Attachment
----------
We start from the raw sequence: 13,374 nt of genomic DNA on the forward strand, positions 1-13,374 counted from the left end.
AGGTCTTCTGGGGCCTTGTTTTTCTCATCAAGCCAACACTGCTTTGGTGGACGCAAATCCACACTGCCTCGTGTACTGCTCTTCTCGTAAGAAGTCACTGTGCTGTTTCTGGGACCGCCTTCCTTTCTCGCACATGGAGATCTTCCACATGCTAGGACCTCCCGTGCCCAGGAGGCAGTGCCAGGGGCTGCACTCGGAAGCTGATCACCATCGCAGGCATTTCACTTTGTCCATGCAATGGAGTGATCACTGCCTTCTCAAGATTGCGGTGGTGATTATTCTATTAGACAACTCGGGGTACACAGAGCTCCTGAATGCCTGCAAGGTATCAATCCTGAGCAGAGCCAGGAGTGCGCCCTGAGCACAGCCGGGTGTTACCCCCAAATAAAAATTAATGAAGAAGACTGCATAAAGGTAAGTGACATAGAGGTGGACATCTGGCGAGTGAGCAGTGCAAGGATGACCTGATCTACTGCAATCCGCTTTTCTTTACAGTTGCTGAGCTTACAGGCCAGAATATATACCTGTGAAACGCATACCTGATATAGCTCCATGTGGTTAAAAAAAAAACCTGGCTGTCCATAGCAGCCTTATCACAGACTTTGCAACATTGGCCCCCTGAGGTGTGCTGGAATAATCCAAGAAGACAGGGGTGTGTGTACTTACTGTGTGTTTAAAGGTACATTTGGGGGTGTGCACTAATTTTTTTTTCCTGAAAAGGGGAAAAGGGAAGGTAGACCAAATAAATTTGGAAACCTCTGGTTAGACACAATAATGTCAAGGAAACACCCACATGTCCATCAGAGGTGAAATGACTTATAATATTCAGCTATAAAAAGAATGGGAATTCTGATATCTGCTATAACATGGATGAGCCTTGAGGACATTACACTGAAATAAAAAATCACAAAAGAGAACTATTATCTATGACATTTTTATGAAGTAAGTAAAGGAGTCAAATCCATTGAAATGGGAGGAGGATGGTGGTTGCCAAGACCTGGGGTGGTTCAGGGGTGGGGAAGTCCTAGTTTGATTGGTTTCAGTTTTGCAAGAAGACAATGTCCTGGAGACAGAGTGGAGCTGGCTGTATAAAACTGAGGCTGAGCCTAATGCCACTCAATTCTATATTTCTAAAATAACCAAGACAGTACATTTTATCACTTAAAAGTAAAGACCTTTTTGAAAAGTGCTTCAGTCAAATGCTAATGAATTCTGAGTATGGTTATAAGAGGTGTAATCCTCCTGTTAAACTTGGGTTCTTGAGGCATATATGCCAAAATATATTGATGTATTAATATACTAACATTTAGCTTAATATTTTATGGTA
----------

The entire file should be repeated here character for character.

We start from the raw sequence: 13,374 nt of genomic DNA on the forward strand, positions 1-13,374 counted from the left end.
AGGTCTTCTGGGGCCTTGTTTTTCTCATCAAGCCAACACTGCTTTGGTGGACGCAAATCCACACTGCCTCGTGTACTGCTCTTCTCGTAAGAAGTCACTGTGCTGTTTCTGGGACCGCCTTCCTTTCTCGCACATGGAGATCTTCCACATGCTAGGACCTCCCGTGCCCAGGAGGCAGTGCCAGGGGCTGCACTCGGAAGCTGATCACCATCGCAGGCATTTCACTTTGTCCATGCAATGGAGTGATCACTGCCTTCTCAAGATTGCGGTGGTGATTATTCTATTAGACAACTCGGGGTACACAGAGCTCCTGAATGCCTGCAAGGTATCAATCCTGAGCAGAGCCAGGAGTGCGCCCTGAGCACAGCCGGGTGTTACCCCCAAATAAAAATTAATGAAGAAGACTGCATAAAGGTAAGTGACATAGAGGTGGACATCTGGCGAGTGAGCAGTGCAAGGATGACCTGATCTACTGCAATCCGCTTTTCTTTACAGTTGCTGAGCTTACAGGCCAGAATATATACCTGTGAAACGCATACCTGATATAGCTCCATGTGGTTAAAAAAAAAACCTGGCTGTCCATAGCAGCCTTATCACAGACTTTGCAACATTGGCCCCCTGAGGTGTGCTGGAATAATCCAAGAAGACAGGGGTGTGTGTACTTACTGTGTGTTTAAAGGTACATTTGGGGGTGTGCACTAATTTTTTTTTCCTGAAAAGGGGAAAAGGGAAGGTAGACCAAATAAATTTGGAAACCTCTGGTTAGACACAATAATGTCAAGGAAACACCCACATGTCCATCAGAGGTGAAATGACTTATAATATTCAGCTATAAAAAGAATGGGAATTCTGATATCTGCTATAACATGGATGAGCCTTGAGGACATTACACTGAAATAAAAAATCACAAAAGAGAACTATTATCTATGACATTTTTATGAAGTAAGTAAAGGAGTCAAATCCATTGAAATGGGAGGAGGATGGTGGTTGCCAAGACCTGGGGTGGTTCAGGGGTGGGGAAGTCCTAGTTTGATTGGTTTCAGTTTTGCAAGAAGACAATGTCCTGGAGACAGAGTGGAGCTGGCTGTATAAAACTGAGGCTGAGCCTAATGCCACTCAATTCTATATTTCTAAAATAACCAAGACAGTACATTTTATCACTTAAAAGTAAAGACCTTTTTGAAAAGTGCTTCAGTCAAATGCTAATGAATTCTGAGTATGGTTATAAGAGGTGTAATCCTCCTGTTAAACTTGGGTTCTTGAGGCATATATGCCAAAATATATTGATGTATTAATATACTAACATTTAGCTTAATATTTTATGGTA